Can hate be eradicated from the public arena?
That utopian dream is what’s driving the European Union’s efforts to ban “hate speech,” a difficult-to-define concept that European governments keep trying to apply in more and more contexts. It’s based on an interpretation of the Holocaust that has become the founding narrative for European integration: that evil words beget evil deeds.
Supporters of these bans argue that anti-Semitic speech and propaganda in Germany paved the way for the genocide of European Jews, and that if only the government had clamped down on the verbal attacks on the Jews in the years prior to Hitler’s coming to power, the Holocaust wouldn’t have happened. In order to prevent future mass killings, therefore, Europe needs tough laws against hate speech. If only Europe can create an insult- and hate-free public space, then it will achieve eternal peace.
I think it’s a disputable assertion, even though anti-Semitic speech did play an important role in mobilizing the Nazi regime. Timothy Snyder, a Yale historian and author of “Bloodlands,” a brilliant book that focuses on the mass killings in Eastern Europe from 1933 to 1945, points out that if anti-Semitism had been the decisive trigger, then one should have expected a Holocaust in Germany between 1933 and 1939. Yet in spite of widespread anti-Semitism in Eastern Europe in the 500 years preceding World War II, more Jews were killed in any week of 1942 than during all anti-Jewish pogroms in East European history.
Nevertheless, the European Union in 2007 obligated all member states to pass laws criminalizing the denial of the Holocaust. At the time, the British Holocaust denier David Irving was serving a three-year prison term in Austria. It coincided with the Danish cartoon crisis, when Muslims around the world protested the publication of 12 cartoons of the prophet Muhammad in my newspaper, Jyllands-Posten.
Muslims often confronted me with Irving’s imprisonment. Why, they asked, is David Irving behind bars, while you are walking free? He offended the sensibilities of the Jews, but you offended the most sacred figure to Muslims, they added.
Researching my book “The Tyranny of Silence: How One Cartoon Ignited a Global Debate on the Future of Free Speech,” I looked into the status of free speech in Weimar Germany. To my surprise, I found that Weimar Germany had hate speech laws, and that they were applied against anti-Semites like Julius Streicher, the publisher of the Nazi newspaper Der Stürmer; Joseph Goebbels, Hitler’s minister of propaganda; and Theodor Fritsch, a journalist and publisher of anti-Semitic propaganda. Streicher was sent to jail twice, and Goebbels lost every case that Bernhard Weiss, the deputy police chief of Berlin (and frequent target of anti-Semitic vilification), brought against him for defamation.
I was also surprised to learn that the majority of laws against Holocaust denial in Europe were passed after the fall of the Berlin Wall. I had assumed they were passed in the decades following the end of World War II to prevent a repetition of the Holocaust. Instead they were enacted only after the end of the Cold War, at a time when it was difficult to argue that denying the Holocaust equaled incitement to violence. It had more to do with memory politics. Though it was done out of good intentions to protect the dignity of the victims, it has triggered a wave of similar laws in other countries resulting in an assault on free speech. Several states in Eastern Europe have passed laws criminalizing denial of the crimes of communism. Latvia has passed a law banning denial of the fact that Latvia in the years from 1940 until 1991 was occupied by Nazi Germany and the Soviet Union. The Ukrainian government wants a law against denial of the millions of hunger deaths in 1932-1933 as genocide, and Russia has adopted a law criminalizing criticism of the Soviet Union during the World War II.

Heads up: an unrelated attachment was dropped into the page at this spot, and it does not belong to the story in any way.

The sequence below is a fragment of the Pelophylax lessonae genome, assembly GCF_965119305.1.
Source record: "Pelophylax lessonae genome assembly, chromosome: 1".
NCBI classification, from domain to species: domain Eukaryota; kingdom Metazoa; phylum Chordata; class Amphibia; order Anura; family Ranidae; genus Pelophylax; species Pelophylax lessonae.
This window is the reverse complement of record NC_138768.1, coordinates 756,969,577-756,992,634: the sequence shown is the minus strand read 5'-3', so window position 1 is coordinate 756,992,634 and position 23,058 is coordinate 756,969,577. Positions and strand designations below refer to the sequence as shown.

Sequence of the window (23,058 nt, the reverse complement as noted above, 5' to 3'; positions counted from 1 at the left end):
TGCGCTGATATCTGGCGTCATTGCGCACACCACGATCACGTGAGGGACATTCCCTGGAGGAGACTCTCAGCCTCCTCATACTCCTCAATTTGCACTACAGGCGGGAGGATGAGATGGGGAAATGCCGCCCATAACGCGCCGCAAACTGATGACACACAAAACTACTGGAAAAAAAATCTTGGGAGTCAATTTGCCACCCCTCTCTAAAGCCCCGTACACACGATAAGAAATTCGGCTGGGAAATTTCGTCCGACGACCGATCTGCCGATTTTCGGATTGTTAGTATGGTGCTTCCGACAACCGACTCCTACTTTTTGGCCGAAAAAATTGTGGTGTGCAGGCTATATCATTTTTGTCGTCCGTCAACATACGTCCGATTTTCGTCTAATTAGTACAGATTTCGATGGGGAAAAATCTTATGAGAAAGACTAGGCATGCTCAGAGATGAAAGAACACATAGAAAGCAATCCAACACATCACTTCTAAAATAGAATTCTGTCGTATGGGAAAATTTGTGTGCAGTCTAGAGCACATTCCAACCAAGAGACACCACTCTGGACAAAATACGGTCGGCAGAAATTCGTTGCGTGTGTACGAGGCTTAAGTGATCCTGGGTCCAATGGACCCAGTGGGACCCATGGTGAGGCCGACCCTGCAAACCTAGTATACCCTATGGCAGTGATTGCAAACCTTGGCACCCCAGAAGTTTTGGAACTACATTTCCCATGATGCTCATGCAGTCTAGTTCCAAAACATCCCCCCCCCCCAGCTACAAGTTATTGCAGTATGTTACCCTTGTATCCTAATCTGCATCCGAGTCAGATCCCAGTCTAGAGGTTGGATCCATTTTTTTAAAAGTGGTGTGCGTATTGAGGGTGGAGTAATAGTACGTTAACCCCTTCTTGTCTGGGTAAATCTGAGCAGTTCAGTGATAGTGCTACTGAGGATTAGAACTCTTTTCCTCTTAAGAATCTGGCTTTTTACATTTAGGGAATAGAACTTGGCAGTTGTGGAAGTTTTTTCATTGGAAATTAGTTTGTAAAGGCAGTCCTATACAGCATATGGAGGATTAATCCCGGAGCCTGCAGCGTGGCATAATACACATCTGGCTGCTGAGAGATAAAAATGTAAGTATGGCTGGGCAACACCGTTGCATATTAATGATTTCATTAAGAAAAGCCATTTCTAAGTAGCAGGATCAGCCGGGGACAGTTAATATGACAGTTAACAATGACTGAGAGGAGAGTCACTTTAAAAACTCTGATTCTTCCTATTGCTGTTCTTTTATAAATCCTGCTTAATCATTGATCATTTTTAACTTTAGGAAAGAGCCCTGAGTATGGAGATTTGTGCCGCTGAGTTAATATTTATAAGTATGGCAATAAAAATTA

The debate about European alleged double standards when it comes to free speech and its limits is back on the agenda after the killings of 12 people at the satirical magazine Charlie Hebdo and four Jews at a kosher shop in Paris. A Muslim organization in France has brought charges against Charlie Hebdo for incitement to religious hatred, but it’s likely that the magazine will be acquitted as in earlier cases. At the same time, the French comedian and anti-Semite Dieudonné is awaiting judgment on charges of incitement to ethnic or racial hatred, and is on trial for “glorifying terrorism” after having posted on Facebook, “Je me sens Charlie Coulibaly” (“I feel like Charlie Coulibaly”), an apparent reference to Amedy Coulibaly — the gunman who killed the four victims in the kosher market. Over the past decade or so, Dieudonné has been convicted eight times for anti-Semitic speech.
There are historical reasons for the fact that it isn’t a criminal offense to mock a religious doctrine, while it’s a crime to deny the Holocaust or say something racist. I do think there is a difference between the two, but it’s a moral one. Moving forward in an increasingly multicultural, multiethnic, and multireligious world, it’s important to understand that more cultural diversity doesn’t call for less diversity of speech, but for more. For if we insist on living by the principle of “do not offend,” we will end in a tyranny of silence.
Flemming Rose is the foreign editor of the Danish newspaper Jyllands-Posten and author of “The Tyranny of Silence: How One Cartoon Ignited a Global Debate on the Future of Free Speech.’’ He was just nominated for the Nobel Peace Prize.